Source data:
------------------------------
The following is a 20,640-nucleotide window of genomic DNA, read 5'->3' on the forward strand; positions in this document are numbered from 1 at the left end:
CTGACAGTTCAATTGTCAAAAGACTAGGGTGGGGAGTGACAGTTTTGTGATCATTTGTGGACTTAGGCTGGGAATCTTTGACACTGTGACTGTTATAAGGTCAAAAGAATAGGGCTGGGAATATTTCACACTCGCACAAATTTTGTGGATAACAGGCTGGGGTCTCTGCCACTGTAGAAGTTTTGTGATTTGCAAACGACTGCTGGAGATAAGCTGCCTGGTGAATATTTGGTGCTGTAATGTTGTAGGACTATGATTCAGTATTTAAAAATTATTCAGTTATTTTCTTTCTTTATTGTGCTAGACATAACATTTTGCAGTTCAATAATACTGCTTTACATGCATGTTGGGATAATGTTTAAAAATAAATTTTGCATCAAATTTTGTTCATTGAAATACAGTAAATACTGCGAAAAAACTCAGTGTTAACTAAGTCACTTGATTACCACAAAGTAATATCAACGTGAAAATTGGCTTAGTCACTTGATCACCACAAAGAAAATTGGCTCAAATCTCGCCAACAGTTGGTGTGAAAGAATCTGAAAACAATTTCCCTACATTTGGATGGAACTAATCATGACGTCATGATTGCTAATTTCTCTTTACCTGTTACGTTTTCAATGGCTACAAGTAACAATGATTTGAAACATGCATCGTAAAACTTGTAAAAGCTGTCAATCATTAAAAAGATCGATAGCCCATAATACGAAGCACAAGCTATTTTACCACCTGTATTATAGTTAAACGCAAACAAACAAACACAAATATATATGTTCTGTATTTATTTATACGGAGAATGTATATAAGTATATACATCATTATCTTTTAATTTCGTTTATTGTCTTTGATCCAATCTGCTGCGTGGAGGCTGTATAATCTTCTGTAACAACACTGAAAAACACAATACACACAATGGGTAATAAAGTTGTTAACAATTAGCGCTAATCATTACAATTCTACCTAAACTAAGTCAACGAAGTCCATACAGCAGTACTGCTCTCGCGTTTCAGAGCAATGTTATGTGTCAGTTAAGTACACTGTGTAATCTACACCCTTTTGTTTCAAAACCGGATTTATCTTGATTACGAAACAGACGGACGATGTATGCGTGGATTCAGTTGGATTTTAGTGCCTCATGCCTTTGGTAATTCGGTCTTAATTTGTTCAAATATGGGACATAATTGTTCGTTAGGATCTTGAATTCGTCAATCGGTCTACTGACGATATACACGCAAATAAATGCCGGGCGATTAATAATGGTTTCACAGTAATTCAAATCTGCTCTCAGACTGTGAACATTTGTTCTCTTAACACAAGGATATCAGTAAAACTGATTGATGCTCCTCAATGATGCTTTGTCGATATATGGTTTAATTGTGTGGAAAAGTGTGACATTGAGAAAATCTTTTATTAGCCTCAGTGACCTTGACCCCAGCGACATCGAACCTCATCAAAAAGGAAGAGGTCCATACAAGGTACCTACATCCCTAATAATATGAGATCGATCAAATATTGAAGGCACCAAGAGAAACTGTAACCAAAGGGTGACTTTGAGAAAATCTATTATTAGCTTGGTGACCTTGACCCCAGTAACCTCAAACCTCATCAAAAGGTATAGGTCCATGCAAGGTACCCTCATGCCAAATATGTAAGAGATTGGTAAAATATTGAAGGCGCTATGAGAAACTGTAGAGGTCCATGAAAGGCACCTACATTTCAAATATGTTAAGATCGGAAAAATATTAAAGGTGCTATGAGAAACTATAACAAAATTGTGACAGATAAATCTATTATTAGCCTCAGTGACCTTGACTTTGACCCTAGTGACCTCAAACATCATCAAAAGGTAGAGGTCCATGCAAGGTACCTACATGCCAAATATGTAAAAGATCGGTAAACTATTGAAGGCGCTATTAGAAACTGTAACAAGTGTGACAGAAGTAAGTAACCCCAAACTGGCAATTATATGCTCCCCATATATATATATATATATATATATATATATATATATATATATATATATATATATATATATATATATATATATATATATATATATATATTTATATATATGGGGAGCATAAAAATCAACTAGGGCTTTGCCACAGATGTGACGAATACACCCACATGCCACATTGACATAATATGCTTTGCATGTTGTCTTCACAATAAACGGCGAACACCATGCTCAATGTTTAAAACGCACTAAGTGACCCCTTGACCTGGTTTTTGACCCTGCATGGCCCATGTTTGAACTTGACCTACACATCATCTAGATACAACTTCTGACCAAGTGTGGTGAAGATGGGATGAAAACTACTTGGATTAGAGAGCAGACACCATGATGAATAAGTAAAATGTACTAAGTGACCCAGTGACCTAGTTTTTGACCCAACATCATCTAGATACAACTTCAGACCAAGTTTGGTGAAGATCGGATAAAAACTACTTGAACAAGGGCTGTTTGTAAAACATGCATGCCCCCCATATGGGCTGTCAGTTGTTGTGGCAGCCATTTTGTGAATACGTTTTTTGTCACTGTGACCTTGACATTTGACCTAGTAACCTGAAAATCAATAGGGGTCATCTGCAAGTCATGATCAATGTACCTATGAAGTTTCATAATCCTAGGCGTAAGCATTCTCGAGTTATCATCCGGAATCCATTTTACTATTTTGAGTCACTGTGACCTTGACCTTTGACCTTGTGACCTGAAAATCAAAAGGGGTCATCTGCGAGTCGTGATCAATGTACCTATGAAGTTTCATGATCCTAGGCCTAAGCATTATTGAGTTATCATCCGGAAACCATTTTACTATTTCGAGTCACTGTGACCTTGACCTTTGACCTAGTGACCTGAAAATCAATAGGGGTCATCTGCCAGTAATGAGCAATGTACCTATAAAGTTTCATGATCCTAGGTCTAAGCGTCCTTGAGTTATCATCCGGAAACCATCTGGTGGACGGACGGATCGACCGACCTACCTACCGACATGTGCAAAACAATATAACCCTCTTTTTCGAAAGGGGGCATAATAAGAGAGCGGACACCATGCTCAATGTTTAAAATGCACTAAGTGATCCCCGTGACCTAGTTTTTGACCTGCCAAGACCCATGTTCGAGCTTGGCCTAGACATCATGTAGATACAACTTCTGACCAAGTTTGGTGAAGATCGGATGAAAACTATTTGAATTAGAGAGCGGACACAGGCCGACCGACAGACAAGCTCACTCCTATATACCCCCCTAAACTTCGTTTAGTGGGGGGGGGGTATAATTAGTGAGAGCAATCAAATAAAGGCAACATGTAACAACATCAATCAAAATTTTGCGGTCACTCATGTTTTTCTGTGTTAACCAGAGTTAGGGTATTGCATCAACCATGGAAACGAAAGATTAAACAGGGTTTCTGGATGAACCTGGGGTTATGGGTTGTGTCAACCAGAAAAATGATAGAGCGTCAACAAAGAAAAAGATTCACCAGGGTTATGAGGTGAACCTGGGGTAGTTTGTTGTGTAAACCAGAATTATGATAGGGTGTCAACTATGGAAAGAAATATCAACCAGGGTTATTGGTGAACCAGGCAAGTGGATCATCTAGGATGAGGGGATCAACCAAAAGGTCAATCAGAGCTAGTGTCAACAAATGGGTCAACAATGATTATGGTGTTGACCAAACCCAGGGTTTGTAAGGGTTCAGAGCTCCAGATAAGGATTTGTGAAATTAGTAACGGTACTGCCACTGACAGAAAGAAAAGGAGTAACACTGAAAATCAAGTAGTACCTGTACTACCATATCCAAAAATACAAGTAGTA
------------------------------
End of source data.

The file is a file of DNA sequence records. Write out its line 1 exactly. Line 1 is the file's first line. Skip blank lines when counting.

The following is a 20,640-nucleotide window of genomic DNA, read 5'->3' on the forward strand; positions in this document are numbered from 1 at the left end: